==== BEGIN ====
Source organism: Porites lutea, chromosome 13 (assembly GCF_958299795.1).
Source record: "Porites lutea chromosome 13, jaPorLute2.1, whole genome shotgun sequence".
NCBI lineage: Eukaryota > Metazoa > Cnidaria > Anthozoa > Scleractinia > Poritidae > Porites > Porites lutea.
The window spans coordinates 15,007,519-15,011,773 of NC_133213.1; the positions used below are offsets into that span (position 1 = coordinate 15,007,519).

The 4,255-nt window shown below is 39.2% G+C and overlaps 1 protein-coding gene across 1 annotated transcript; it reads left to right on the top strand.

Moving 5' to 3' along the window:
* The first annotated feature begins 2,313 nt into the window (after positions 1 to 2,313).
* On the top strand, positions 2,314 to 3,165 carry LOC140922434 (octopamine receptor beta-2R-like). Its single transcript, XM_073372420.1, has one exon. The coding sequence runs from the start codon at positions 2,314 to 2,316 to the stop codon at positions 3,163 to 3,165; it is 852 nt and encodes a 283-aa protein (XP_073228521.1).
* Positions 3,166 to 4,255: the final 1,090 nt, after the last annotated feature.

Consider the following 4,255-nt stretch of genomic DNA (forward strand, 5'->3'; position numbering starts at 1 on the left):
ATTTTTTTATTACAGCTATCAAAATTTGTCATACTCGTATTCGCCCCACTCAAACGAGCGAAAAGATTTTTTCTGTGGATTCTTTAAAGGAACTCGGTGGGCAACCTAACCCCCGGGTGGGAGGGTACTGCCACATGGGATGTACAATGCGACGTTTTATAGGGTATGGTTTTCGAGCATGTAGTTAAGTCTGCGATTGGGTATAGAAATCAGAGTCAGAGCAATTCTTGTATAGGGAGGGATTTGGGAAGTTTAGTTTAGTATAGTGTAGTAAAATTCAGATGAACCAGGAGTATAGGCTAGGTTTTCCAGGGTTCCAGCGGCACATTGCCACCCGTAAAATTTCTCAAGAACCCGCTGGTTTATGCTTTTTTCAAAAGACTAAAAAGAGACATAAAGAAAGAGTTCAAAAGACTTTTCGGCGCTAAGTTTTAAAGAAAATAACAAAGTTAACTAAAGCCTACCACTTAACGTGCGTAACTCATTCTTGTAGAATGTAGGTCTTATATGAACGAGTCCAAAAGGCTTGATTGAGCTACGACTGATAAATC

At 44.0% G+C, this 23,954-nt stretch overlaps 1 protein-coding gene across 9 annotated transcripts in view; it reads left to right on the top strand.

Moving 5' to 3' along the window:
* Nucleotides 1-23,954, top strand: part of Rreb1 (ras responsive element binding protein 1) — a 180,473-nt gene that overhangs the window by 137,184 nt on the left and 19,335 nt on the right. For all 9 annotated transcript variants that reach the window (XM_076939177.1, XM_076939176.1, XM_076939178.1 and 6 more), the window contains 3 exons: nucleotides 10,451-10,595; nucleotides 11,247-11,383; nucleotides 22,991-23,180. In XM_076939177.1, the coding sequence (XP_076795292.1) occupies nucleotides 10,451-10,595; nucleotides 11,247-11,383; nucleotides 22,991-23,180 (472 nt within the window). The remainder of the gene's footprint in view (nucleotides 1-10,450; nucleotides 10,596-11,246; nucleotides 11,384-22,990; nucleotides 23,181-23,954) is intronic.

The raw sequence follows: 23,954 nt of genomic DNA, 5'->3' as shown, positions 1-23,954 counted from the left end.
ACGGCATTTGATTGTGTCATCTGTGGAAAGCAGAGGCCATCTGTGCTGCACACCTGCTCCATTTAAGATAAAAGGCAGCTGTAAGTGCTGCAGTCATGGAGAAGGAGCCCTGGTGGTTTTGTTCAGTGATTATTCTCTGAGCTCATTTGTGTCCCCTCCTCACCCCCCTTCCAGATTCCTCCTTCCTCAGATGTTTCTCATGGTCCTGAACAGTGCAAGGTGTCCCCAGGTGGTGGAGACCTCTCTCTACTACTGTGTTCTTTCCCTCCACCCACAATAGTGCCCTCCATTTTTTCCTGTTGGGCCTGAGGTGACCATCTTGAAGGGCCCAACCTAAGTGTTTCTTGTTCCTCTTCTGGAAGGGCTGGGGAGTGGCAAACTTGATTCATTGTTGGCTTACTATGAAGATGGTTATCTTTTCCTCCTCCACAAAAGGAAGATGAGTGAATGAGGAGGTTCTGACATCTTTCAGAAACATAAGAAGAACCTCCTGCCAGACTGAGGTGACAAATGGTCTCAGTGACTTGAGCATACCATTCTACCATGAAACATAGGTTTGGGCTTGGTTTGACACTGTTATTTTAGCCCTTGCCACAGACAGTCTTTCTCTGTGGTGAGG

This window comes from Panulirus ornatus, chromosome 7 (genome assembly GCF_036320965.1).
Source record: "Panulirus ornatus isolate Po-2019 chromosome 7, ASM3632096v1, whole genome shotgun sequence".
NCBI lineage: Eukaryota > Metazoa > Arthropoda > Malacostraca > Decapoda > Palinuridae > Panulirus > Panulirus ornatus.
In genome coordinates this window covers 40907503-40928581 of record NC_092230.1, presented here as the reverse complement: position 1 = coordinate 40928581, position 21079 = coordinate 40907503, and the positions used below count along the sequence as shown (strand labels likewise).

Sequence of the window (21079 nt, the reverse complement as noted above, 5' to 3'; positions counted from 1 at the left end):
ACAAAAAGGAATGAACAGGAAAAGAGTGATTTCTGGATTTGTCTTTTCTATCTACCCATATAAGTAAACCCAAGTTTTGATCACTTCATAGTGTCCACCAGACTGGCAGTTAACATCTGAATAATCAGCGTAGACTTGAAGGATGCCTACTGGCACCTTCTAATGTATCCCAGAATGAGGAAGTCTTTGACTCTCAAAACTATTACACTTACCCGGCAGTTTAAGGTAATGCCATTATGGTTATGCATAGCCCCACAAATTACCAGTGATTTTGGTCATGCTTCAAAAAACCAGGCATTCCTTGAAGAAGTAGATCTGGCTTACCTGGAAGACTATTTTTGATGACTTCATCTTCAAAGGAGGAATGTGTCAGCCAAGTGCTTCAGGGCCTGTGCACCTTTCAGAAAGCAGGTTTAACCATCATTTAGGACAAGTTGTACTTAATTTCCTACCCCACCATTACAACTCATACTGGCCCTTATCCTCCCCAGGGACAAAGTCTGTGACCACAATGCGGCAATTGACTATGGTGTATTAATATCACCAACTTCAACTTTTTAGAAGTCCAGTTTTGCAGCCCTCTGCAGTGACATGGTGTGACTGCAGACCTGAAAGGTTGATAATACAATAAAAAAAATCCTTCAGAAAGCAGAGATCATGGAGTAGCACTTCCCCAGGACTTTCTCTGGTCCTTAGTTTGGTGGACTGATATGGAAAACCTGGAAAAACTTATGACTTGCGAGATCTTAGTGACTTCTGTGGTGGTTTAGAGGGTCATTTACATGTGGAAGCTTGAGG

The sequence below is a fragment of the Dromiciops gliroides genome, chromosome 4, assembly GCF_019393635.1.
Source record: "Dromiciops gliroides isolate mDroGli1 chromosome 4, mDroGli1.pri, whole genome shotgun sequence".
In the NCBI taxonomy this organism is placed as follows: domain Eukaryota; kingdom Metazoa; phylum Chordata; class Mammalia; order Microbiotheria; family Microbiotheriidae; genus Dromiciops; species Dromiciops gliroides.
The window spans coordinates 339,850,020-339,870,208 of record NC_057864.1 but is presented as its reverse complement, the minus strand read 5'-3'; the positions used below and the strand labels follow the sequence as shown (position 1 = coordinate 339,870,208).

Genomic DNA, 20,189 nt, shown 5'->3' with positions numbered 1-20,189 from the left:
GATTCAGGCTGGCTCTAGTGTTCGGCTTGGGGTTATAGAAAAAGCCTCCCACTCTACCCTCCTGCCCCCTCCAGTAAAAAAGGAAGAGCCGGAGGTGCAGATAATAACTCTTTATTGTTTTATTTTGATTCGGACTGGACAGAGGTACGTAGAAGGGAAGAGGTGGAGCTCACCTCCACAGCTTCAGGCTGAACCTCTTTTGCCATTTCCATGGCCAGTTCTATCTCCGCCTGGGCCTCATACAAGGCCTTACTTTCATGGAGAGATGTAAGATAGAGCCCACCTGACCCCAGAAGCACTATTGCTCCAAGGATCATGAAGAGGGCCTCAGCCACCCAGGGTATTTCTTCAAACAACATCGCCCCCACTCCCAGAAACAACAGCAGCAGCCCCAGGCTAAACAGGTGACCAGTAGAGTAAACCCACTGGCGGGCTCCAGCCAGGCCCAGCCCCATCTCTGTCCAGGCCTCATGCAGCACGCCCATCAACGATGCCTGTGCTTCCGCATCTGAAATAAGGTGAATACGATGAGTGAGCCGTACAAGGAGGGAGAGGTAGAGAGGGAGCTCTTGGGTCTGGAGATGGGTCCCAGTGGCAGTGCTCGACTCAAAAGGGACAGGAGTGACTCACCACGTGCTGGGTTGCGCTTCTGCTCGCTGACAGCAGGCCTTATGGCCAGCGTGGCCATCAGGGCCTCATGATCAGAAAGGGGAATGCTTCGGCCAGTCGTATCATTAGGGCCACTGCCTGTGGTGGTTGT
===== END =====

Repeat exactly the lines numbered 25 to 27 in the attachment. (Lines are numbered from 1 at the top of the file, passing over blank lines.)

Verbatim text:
In the NCBI taxonomy this organism is placed as follows: domain Eukaryota; kingdom Metazoa; phylum Chordata; class Mammalia; order Microbiotheria; family Microbiotheriidae; genus Dromiciops; species Dromiciops gliroides.
The window spans coordinates 339,850,020-339,870,208 of record NC_057864.1 but is presented as its reverse complement, the minus strand read 5'-3'; the positions used below and the strand labels follow the sequence as shown (position 1 = coordinate 339,870,208).

Genomic DNA, 20,189 nt, shown 5'->3' with positions numbered 1-20,189 from the left: